"It's not just about getting more traffic; it's about getting more traffic that gives a s**t." The authors quote social media consultant Jay Baer. That's human enough for me.
Highlights in the theory section of the book include:
1) Creating a content publishing schedule, especially the checklist for things to do each month on page 60. It's a good template by itself for an online marketing game plan.Read more ›
Most Recent Customer Reviews
Thanks for a great product , never disappointed when we order thru AmazonPublished 16 days ago by Bruederle
As good a place as any to start researching if you'd like to start your own blog or website. Some basic principles are covered in here, but I don't feel like I'm going to create a... Read morePublished 1 month ago by JV
A real how-to of content. Simple enough to follow and loads of case study examples give multiple perspectives to ensure you "get it "Published 1 month ago by Rick Yvanovich
Not completely finished reading yet, but solid "conversational" insightful text. Would recommend as well as MarketingProf website.Published 2 months ago by WriteBob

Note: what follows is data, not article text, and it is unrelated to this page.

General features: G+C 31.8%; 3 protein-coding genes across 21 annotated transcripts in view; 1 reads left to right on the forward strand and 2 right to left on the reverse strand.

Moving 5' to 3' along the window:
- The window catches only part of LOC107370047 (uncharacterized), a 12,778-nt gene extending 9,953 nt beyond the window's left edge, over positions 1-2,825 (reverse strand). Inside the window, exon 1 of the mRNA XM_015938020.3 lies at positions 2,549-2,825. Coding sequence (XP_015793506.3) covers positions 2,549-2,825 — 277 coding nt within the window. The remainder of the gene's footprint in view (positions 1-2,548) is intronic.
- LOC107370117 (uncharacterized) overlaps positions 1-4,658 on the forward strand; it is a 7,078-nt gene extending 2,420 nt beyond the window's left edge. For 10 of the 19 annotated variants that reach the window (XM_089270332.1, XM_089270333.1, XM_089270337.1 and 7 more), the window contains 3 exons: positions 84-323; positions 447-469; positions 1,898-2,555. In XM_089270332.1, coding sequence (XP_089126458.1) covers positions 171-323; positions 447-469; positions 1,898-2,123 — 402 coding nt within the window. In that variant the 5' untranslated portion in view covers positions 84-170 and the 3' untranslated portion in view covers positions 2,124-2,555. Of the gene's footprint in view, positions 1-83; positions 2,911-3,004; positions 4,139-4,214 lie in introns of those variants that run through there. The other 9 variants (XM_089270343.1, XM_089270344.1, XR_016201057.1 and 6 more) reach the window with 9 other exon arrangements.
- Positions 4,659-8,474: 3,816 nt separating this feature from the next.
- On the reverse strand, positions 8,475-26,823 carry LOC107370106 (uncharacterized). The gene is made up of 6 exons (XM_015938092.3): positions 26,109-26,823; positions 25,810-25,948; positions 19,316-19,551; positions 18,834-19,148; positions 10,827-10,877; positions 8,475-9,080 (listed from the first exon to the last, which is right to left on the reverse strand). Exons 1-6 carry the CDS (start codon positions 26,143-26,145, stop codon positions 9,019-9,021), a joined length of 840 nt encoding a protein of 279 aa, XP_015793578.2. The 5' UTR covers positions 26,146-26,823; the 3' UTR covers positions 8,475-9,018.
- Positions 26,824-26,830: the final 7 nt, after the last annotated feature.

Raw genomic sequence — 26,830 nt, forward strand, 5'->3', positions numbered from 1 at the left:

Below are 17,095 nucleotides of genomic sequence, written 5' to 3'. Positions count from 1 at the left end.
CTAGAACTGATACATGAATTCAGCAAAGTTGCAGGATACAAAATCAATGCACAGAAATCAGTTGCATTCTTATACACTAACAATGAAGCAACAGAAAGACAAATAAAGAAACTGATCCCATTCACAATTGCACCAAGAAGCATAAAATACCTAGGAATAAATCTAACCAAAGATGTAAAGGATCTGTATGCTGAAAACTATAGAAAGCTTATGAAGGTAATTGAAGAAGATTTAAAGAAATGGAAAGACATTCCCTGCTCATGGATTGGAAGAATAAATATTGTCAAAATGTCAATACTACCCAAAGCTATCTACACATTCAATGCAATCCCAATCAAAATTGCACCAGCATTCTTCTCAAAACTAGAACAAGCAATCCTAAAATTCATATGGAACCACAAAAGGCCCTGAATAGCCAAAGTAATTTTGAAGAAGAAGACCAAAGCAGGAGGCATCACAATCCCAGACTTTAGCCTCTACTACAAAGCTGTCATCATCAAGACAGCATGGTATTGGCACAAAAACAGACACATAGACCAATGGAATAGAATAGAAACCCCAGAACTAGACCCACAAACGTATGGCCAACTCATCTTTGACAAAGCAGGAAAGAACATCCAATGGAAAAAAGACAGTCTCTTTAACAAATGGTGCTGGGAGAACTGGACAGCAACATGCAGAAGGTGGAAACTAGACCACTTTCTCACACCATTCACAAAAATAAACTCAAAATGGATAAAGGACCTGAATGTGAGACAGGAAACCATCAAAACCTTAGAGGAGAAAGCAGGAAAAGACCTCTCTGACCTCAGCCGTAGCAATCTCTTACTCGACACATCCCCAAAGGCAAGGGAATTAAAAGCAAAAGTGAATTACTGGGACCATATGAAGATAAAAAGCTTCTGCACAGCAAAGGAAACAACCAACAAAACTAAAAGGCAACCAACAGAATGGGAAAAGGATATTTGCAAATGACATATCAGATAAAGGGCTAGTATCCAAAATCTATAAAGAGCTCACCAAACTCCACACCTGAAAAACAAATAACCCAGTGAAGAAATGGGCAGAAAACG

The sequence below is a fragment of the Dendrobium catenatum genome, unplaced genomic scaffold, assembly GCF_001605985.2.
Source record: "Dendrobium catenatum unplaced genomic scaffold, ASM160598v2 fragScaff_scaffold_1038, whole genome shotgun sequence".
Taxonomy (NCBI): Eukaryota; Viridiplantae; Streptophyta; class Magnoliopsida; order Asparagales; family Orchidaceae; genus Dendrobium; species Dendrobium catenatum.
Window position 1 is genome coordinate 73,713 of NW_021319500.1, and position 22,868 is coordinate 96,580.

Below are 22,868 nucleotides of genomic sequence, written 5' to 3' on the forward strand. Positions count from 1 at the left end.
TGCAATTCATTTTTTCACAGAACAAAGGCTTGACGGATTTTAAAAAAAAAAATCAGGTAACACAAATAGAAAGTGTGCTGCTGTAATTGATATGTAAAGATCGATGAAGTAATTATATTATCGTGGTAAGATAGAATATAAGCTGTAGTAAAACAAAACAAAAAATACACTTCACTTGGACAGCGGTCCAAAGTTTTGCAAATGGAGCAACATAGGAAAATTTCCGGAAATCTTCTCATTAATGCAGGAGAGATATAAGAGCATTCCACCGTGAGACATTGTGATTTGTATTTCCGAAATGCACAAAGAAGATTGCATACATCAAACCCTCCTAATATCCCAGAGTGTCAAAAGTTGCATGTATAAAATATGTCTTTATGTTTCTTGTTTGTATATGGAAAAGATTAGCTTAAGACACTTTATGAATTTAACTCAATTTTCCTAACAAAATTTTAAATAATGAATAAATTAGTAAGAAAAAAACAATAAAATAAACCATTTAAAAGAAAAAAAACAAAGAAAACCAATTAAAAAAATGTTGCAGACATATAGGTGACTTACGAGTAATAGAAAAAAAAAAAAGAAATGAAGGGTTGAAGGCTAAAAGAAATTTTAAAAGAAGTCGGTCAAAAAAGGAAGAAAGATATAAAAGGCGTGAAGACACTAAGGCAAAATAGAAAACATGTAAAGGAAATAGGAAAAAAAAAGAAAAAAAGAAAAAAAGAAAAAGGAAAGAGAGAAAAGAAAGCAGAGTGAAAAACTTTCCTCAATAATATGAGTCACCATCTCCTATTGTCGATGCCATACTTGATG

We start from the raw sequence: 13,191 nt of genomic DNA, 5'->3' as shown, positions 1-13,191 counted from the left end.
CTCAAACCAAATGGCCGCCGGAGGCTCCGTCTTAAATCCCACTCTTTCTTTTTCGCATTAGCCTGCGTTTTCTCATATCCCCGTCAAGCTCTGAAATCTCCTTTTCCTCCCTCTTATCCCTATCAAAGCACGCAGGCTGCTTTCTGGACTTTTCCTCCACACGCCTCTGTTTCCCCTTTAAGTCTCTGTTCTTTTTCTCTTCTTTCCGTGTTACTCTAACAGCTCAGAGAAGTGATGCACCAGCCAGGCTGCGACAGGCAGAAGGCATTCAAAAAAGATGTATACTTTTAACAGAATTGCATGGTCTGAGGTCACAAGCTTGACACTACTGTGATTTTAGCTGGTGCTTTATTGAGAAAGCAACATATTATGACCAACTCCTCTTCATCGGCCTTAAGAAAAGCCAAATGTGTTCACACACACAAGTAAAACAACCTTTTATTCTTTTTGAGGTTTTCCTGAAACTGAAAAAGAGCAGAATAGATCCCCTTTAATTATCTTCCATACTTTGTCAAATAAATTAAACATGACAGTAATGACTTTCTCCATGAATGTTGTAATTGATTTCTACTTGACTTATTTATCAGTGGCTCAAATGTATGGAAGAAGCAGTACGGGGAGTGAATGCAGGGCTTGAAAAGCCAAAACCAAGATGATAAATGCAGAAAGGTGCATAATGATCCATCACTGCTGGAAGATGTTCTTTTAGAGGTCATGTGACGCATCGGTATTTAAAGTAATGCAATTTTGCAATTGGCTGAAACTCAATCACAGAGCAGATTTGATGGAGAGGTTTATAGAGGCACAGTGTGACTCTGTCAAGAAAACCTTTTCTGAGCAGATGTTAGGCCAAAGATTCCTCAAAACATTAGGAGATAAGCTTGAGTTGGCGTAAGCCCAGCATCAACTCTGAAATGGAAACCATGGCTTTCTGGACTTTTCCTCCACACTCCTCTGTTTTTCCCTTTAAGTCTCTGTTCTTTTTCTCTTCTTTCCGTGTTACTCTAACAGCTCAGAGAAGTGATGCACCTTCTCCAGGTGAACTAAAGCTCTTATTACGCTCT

Content Rules is one of those timeless content marketing books that works for any business (I actually just bought a copy for my church). Ann Handley and C.C. Read morePublished 3 months ago by Stephan Hovnanian
I was not able to go beyond 25-30% of this book. Not because this book doesn't provide useful content -- it does. But that is hidden inside a huge mass of repetitive content. Read morePublished 4 months ago by Destination Infinity
Legitimate read. These people do make a good point. There is no marketing panacea except be honest, which is the basics of what this is saying to the reader.Published 4 months ago by Freedom P.
Great book! Extremely helpful for anyone that wants to create killer blogs!Published 6 months ago by Alexander Viera